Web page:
Abraham Lincoln is fascinating. Read his speeches, articles or the letters he left behind and he sounds amazingly modern. It is really incredible—pick a year in his life and study anything written by anyone else and then compare it to Lincoln and it’s like he’s speaking another language, he was so far ahead of his time. He was a ruthless politician but a compassionate leader, and while we’ve turned him into a saint and a paragon of American virtue, he was very human and a huge part of what makes him so interesting is the gap between the Lincoln they teach us in school and the Lincoln who actually lived.

Enter Steven Spielberg and his biopic Lincoln, adapted by Tony Kushner from Doris Kearns Goodwin’s stellar Team of Rivals. The prospect of Spielberg, with his care and dedication to historical accuracy, taking on the Civil War is exciting, and that he’s reteaming with Kushner, who co-wrote Munich, adds to the allure. Munich is the only movie Spielberg’s made since Schindler’s List that matters in any way beyond the purely technical. Munich is complicated and morally ambiguous and it didn’t shy away from examining the long-term consequences of retribution. If Lincoln is even half so complex, it would be a special film indeed.

Unfortunately, it doesn’t look as complex, or even half as complex, as Munich. The trailer was presented by Spielberg and Joseph Gordon-Levitt, who stars as Robert Todd Lincoln, during a Google+ “hangout” (which, adorable Google, but who the f*ck is using Google+?) last night, and while the historical detail is crazy and yes, Daniel Day-Lewis as Lincoln is uncanny, the trailer seems…cold. Hollow, even. There’s speechifying, grandiose statements, shots of epic battle rendered in slow motion, and it feels like a particularly well executed historical recreation. This has been my problem with Spielberg over the last decade: All the technical proficiency you could ask for, and none of the heart.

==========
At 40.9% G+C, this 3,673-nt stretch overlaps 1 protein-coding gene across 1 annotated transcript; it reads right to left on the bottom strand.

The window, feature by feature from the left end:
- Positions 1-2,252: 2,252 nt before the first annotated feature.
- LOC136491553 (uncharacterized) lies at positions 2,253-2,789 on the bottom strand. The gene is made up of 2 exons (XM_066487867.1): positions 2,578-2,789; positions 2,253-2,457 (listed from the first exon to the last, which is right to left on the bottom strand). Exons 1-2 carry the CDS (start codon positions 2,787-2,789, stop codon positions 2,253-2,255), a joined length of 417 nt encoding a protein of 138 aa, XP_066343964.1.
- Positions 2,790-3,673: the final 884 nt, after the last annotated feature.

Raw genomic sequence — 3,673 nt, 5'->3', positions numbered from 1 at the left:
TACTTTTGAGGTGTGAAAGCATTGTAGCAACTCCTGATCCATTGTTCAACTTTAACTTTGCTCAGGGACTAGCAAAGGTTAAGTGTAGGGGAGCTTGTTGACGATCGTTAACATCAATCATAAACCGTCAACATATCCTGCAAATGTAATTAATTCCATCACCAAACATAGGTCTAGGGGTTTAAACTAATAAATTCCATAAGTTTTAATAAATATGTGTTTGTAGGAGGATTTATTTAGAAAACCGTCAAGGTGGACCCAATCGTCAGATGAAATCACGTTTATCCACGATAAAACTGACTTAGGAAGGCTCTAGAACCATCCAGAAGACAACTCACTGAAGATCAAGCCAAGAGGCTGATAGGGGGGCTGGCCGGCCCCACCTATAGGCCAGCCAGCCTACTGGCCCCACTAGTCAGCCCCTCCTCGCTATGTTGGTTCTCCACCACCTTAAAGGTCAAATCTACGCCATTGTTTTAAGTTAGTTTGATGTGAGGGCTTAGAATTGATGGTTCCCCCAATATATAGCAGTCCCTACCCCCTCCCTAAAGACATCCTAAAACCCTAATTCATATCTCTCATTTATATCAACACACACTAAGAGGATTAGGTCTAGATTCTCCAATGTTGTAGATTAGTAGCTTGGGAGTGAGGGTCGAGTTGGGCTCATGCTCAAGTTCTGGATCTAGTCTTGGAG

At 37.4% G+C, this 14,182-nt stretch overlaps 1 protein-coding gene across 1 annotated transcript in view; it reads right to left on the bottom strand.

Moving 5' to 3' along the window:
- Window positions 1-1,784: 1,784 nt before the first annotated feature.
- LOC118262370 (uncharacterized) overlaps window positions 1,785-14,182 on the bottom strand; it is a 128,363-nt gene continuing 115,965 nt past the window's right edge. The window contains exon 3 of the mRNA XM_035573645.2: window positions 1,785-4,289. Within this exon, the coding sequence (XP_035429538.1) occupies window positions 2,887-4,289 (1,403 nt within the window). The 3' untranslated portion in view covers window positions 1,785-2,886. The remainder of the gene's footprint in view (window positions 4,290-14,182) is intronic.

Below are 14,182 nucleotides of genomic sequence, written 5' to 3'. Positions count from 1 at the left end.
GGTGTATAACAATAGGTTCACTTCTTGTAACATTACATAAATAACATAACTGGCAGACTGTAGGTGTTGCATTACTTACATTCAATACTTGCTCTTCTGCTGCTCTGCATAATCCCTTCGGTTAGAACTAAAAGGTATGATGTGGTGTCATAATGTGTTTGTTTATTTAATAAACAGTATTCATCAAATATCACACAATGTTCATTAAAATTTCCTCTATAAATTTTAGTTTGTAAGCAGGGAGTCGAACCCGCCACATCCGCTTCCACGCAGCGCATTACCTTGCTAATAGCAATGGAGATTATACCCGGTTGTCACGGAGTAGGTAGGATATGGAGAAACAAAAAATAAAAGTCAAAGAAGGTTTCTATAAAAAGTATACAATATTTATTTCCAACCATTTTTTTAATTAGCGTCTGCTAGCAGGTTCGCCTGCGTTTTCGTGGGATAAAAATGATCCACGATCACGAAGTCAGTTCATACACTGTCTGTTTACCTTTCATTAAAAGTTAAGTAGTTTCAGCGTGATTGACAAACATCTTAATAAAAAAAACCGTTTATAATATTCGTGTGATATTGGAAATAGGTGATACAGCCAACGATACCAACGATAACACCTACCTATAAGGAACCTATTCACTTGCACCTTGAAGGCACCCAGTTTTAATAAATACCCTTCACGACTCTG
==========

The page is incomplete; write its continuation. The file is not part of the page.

But it’s just a trailer. The Civil War is/was the single greatest conflict in American history, a deeply scarring period that still echoes in our collective conscious today. Two and a half minutes is not long enough to give us a sense of whether or not all that the era represents has been captured. And I never, EVER, want to write off Daniel Day-Lewis. If anyone could shoulder a mediocre film and make it great, it’s Day-Lewis. It’ll be worth watching for him alone, we all know that. I just worry about Spielberg, who makes a great looking war film but who has been kind of skint on deeper ideals recently, glossing over the very real conflicts and personal tragedies that shaped Lincoln’s life, especially at the end, with depression and deep mourning dragging him down. I hope, though, that this is the film that Lincoln’s extraordinary life deserves.

In keeping with my streak of absurdly early Oscar predictions Lincoln will get 10 nominations. This movie will have to suck hard in order to not get pretty much every nomination it possibly can. I mean, War Horse got six nominations and that movie blew.